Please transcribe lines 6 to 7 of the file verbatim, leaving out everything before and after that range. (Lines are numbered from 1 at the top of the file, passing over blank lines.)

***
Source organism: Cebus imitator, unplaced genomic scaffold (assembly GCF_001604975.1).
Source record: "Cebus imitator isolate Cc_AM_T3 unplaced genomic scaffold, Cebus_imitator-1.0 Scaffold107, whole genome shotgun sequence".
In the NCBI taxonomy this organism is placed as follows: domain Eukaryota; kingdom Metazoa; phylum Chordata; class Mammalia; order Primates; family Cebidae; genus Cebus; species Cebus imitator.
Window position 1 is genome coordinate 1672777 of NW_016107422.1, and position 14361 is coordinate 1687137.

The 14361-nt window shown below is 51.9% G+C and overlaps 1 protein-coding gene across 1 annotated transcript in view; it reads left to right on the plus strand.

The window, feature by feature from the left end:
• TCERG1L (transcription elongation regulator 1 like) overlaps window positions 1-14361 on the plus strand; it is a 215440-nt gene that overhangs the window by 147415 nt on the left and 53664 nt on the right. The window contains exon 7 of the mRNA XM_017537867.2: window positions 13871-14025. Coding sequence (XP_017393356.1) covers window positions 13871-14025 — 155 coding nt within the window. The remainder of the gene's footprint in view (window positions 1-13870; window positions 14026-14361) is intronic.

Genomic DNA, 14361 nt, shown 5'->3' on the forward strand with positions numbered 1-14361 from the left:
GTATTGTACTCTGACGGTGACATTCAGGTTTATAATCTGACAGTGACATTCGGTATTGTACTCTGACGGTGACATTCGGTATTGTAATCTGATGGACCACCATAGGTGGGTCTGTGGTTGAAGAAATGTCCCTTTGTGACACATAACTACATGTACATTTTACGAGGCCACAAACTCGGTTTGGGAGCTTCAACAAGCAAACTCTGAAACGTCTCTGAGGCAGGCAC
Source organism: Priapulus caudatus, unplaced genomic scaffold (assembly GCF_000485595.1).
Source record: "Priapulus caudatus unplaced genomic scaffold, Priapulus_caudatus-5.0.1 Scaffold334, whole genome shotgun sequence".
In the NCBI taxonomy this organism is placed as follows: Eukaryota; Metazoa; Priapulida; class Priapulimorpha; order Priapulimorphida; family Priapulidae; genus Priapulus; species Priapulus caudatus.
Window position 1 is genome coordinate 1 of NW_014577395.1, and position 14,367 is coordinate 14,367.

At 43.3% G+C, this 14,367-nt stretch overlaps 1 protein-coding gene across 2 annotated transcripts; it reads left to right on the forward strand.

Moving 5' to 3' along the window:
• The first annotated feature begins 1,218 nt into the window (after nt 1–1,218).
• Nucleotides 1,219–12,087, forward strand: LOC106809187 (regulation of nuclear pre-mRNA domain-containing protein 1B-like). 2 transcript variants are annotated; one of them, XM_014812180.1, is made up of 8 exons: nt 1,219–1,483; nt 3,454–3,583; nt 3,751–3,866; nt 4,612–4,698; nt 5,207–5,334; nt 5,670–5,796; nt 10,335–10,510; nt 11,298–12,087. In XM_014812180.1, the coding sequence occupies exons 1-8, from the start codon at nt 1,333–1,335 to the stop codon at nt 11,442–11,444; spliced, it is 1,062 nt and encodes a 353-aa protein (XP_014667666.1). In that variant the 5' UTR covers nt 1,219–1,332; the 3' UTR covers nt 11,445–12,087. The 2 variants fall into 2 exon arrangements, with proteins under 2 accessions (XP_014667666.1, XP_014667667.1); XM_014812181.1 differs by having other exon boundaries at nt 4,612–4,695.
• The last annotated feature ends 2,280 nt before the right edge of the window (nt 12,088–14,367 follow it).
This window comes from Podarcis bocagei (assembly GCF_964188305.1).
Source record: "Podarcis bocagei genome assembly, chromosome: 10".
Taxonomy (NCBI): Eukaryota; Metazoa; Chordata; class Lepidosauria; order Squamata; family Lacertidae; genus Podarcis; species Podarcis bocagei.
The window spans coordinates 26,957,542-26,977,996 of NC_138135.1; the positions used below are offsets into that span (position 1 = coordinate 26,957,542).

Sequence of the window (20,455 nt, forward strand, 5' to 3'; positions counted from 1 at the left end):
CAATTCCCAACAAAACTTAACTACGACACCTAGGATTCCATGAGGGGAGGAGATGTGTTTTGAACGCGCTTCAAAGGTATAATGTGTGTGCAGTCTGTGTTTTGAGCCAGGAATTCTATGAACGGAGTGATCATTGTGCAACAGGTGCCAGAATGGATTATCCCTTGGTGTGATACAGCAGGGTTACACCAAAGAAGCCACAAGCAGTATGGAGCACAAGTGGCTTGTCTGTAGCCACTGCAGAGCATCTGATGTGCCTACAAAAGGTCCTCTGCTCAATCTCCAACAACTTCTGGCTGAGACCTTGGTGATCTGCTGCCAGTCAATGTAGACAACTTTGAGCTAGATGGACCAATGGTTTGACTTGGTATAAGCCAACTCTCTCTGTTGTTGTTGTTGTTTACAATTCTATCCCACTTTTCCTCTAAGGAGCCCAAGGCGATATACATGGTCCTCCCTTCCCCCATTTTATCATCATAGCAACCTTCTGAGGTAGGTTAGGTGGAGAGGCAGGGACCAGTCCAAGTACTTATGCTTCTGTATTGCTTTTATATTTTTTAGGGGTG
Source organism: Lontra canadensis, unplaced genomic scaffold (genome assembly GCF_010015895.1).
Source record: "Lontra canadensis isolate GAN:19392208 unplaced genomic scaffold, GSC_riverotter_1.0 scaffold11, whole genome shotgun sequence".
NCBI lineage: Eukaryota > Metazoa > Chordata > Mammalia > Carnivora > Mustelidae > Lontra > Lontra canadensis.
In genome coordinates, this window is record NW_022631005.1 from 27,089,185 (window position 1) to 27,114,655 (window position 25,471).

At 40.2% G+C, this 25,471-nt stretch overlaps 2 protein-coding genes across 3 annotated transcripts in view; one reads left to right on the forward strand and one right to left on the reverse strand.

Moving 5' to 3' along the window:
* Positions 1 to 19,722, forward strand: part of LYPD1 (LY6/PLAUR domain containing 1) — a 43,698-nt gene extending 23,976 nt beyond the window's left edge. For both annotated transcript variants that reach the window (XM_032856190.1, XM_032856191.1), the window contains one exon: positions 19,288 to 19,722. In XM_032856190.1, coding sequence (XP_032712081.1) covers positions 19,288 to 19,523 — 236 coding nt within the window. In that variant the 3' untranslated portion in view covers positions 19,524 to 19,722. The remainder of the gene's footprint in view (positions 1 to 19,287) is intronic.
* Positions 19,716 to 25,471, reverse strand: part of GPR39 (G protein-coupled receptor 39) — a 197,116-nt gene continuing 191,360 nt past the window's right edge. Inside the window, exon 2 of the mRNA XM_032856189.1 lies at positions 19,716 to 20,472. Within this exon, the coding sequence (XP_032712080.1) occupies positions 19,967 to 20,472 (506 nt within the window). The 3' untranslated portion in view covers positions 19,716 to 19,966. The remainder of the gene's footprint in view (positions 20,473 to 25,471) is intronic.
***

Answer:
The window, feature by feature from the left end:
• TCERG1L (transcription elongation regulator 1 like) overlaps window positions 1-14361 on the plus strand; it is a 215440-nt gene that overhangs the window by 147415 nt on the left and 53664 nt on the right. The window contains exon 7 of the mRNA XM_017537867.2: window positions 13871-14025. Coding sequence (XP_017393356.1) covers window positions 13871-14025 — 155 coding nt within the window. The remainder of the gene's footprint in view (window positions 1-13870; window positions 14026-14361) is intronic.